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Greenhouse Gas Emissions from Chinese Cities


  • Lorraine Sugar,

  • Christopher Kennedy,

  • Edward Leman

Lorraine Sugar, University of Toronto, Department of Civil Engineering, 35 St. George Street, Toronto, Ontario M5S 1A4, Canada.


As some of the most rapidly urbanizing places in the world, China's cities have a unique relationship with global climate change. The economies found in Chinese cities are extremely resource and energy intensive; as a result, they produce significant levels of greenhouse gas (GHG) emissions. This article provides comprehensive and detailed emissions inventories for Shanghai, Beijing, and Tianjin, which were found to be responsible for 12.8, 10.7, and 11.9 tonnes of carbon dioxide equivalent per capita (t CO2-eq/capita), respectively, in 2006. The majority of emissions were from electricity production, heating and industrial fuel use, and ground transportation. The prevalence of coal in the energy supply mix (including up to 98% in Tianjin) was a fundamental cause of high energy emissions. Non-energy emissions from industrial processes were also significant, including emissions from cement and steel production.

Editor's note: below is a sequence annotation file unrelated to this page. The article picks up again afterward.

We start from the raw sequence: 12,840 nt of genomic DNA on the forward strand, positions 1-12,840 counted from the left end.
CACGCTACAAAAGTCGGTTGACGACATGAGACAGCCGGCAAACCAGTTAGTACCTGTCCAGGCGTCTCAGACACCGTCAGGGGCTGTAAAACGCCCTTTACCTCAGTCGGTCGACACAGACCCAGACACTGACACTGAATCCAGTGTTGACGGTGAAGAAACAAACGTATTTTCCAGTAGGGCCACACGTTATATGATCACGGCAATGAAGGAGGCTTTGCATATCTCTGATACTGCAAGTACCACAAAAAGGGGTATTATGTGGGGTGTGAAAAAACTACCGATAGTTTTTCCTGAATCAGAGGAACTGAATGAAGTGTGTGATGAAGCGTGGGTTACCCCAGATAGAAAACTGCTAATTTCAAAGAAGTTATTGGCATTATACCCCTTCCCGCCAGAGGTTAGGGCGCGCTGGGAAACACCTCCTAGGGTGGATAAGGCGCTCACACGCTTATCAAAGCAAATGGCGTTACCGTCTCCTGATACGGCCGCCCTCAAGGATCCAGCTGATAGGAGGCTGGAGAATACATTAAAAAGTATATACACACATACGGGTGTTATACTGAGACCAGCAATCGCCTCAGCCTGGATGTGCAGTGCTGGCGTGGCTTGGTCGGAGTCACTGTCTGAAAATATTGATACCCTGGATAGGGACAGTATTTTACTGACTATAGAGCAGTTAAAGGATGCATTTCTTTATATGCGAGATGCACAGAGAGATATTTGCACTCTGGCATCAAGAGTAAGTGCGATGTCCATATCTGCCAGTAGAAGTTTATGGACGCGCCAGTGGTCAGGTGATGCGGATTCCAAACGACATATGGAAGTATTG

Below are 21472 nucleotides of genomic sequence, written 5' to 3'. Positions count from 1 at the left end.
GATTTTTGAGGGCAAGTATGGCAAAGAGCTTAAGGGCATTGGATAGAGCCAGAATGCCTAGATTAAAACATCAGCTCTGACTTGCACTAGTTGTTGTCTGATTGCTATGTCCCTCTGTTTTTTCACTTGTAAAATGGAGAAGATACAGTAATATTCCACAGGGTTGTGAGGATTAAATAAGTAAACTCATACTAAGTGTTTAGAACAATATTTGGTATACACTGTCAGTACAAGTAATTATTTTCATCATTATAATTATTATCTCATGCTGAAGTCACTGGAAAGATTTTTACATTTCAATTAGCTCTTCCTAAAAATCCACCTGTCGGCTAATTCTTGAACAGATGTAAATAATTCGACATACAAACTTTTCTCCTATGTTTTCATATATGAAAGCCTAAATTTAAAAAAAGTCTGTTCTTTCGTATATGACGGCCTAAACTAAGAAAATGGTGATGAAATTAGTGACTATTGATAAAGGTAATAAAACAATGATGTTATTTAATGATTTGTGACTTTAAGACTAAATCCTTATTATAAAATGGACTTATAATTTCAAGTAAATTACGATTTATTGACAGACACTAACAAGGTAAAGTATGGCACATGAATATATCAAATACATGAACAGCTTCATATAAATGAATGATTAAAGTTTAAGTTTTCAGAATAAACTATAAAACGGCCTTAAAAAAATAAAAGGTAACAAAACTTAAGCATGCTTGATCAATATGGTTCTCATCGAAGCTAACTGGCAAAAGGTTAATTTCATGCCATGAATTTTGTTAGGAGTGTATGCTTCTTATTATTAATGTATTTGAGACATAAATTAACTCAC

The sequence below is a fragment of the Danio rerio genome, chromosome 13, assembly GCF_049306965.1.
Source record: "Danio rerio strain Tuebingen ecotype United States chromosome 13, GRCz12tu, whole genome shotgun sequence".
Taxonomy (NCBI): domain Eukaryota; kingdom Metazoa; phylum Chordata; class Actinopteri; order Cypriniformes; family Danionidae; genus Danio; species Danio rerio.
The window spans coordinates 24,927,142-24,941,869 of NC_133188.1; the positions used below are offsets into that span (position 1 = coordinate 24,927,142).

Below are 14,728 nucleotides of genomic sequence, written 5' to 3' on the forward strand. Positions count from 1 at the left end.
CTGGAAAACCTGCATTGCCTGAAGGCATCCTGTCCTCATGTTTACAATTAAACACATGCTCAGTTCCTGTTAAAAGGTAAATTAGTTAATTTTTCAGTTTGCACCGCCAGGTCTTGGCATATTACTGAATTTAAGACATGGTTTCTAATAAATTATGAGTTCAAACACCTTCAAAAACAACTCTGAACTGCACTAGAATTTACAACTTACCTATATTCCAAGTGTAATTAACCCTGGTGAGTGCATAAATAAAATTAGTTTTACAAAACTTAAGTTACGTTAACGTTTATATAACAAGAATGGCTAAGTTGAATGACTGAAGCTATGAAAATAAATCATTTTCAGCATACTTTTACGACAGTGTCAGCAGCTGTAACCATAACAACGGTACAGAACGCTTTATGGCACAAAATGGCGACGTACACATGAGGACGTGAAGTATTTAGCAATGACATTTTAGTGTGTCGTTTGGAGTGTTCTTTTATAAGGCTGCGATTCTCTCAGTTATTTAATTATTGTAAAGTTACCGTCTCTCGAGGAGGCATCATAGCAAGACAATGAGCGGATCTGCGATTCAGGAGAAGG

The GHG inventories for Shanghai, Beijing, and Tianjin point to sectors requiring the most attention in terms of low-carbon growth. Compared to ten other global cities, Chinese cities are among the highest per capita emitters, alluding to the important challenge China faces of reducing emissions while improving the quality of life for urban residents. Accordingly, this article concludes with a discussion of the opportunities and issues concerning low-carbon growth in China, including the potential for renewable energy and the difficulties associated with emissions relocation and policy adoption.